Women with multiple sclerosis (MS) may not be at a higher risk of pregnancy complications like gestational diabetes, emergency cesarean section or stillbirth than women who do not have the disease, according to a study in the February 3, 2021, online issue of Neurology Clinical Practice. However, the study did find that babies born to mothers with MS had a higher chance of being delivered by elective cesarean section (c-section) or induced delivery, and being small for their age compared to babies of women who did not have the disease.
“Women with multiple sclerosis may be understandably concerned about the risks of pregnancy,” said study author Melinda Magyari, M.D., Ph.D., of the University of Copenhagen in Denmark. “While previous research has shown there is no higher risk of birth defects for babies born to women with MS, there are still a lot of unknowns around pregnancy and MS. We wanted to find out if women with MS are at risk for a variety of pregnancy complications. We found overall their pregnancies were just as healthy as those of the moms without MS.”
The study involved 2,930 pregnant women with MS who were compared to 56,958 pregnant women without MS. All women gave birth between 1997 and 2016.
Researchers found no difference in risk of several pregnancy complications between women with MS and women without it. No differences were found in risk of preeclampsia, gestational diabetes, placenta complications, emergency c-section, instrumental delivery, stillbirth, preterm birth, congenital malformations or low Apgar score. Apgar score is a test of a newborn’s health, including measures like heart rate, reflexes and muscle tone immediately after birth.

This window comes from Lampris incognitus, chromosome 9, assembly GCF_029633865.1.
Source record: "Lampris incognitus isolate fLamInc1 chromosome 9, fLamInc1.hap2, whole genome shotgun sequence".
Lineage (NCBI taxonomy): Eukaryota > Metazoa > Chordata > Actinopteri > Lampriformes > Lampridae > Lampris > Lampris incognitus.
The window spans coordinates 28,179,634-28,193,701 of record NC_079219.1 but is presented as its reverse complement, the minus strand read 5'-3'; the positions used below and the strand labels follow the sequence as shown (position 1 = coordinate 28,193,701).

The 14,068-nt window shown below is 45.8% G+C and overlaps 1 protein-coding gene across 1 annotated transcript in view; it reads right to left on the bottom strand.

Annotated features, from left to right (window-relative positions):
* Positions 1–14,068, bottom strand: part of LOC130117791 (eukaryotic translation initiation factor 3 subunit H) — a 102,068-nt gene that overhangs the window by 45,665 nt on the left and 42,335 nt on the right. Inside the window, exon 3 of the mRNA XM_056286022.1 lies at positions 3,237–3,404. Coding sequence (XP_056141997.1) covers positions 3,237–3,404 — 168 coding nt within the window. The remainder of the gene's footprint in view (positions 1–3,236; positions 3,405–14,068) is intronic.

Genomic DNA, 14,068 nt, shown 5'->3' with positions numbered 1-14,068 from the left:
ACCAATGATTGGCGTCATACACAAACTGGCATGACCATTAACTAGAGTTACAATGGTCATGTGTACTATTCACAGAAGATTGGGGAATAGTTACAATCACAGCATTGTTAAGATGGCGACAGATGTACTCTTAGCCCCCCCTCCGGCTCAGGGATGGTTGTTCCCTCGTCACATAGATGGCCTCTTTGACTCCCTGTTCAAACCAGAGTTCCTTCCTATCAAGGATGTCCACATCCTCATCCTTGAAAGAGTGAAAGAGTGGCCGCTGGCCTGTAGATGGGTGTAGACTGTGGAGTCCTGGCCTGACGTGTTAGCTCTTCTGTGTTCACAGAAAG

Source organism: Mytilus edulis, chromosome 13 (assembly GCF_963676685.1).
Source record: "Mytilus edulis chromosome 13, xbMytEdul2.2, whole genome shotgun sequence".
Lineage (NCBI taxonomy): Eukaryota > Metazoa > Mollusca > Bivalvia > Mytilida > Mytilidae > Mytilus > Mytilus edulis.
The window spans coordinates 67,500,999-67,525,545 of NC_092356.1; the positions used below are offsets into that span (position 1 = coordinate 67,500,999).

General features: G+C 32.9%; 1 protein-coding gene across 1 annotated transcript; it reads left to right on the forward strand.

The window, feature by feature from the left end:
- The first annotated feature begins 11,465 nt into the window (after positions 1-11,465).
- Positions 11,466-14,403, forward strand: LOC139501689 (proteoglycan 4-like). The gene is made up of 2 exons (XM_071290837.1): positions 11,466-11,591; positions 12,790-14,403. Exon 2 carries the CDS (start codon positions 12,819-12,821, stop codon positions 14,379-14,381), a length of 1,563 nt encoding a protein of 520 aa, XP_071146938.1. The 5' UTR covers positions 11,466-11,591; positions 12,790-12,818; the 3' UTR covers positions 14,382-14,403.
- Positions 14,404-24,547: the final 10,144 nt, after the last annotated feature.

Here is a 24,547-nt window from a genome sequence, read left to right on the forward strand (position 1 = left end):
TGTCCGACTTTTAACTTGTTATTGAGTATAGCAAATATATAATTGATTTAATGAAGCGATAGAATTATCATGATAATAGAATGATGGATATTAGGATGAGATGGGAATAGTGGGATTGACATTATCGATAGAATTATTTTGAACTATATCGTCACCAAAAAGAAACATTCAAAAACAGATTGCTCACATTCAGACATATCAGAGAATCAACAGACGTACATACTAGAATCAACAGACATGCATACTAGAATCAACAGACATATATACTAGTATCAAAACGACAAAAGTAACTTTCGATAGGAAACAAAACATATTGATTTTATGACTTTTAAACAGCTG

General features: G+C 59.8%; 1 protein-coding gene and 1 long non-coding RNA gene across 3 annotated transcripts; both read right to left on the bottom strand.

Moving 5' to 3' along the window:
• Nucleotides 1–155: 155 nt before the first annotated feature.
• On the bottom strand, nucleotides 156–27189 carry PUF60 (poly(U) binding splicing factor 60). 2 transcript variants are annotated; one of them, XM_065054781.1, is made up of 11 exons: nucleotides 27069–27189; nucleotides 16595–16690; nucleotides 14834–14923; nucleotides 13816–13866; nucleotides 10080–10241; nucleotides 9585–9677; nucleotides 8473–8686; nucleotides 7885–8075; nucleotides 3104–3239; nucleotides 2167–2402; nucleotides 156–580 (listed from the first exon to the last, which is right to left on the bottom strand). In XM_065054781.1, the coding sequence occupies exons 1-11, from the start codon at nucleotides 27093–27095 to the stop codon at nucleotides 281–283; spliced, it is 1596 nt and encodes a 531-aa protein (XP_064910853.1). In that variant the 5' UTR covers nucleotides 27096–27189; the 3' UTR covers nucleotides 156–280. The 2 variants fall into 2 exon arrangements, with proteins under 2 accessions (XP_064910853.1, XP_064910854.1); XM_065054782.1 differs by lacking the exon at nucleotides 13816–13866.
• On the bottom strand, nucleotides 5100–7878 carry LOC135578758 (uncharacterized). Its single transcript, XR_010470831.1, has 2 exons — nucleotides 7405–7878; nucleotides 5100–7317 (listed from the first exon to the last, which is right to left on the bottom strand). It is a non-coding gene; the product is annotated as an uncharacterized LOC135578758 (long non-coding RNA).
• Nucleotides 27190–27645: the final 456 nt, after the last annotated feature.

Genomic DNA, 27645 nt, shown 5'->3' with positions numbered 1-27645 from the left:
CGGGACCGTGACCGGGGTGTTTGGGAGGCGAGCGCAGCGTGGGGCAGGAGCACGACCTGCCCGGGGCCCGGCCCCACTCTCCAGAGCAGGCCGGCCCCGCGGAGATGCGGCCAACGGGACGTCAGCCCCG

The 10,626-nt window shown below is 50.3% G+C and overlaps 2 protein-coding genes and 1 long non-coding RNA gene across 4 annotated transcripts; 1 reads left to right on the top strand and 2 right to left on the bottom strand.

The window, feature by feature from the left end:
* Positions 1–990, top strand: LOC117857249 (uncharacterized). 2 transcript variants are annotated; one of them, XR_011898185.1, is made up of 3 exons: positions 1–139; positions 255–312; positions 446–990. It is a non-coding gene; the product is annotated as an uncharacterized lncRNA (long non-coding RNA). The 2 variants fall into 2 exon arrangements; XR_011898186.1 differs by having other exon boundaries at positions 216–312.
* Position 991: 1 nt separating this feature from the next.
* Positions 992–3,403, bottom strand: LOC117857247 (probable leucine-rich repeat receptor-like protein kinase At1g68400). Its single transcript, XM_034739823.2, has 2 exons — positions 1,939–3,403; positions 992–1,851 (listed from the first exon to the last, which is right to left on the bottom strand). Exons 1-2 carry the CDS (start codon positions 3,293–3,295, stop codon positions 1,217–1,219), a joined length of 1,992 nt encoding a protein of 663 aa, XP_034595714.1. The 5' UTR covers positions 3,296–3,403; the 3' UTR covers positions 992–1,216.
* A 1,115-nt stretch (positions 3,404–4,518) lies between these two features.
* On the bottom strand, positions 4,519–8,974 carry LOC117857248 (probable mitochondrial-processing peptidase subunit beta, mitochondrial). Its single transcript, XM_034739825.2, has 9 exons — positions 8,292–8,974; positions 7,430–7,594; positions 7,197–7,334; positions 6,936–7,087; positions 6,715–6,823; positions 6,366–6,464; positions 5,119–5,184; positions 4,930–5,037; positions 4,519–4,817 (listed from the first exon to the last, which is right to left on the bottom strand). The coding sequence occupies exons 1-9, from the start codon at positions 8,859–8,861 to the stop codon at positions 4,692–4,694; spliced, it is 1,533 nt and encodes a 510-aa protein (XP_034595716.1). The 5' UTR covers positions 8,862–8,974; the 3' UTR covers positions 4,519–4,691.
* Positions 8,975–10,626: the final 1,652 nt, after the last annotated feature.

Researchers did find that 401 of the 2,930 women with MS, or 14%, had an elective c-section, compared to 4,402 of the 56, 958 women without MS, or 8%, who had an elective c-section. After adjusting for other factors that could increase the likelihood of having an elective c-section, such as prior c-section and mother’s age, women with MS were 89% more likely to have an elective c-section.
Researchers also found women with MS were 15% more likely to have an induced delivery than women without the disease.
Also, women with MS were found to be 29% more likely to have babies that were born small for their gestational age compared to women without MS. Overall, 3.4% of women with MS had babies small for their gestational age, compared to 2.8% of women without MS.
“We think the reason more women with MS have babies by elective c-section or induced delivery may have to do with MS-related symptoms such as muscle weakness, spasticity or fatigue that might affect the birth,” Magyari said. “Any of these could make a mom more tired and lead to delivery complications that could prompt the clinician and woman to take extra precautions.”
Researchers also found that mothers with MS were 13% less likely to give birth to babies with signs of being deprived of oxygen, or asphyxia. Magyari said the higher prevalence of elective c-sections among women with MS most likely explains the corresponding lower odds of asphyxia.
A limitation of the study is the lack of data on the mothers’ smoking, which could cause babies to be born small for their gestational age.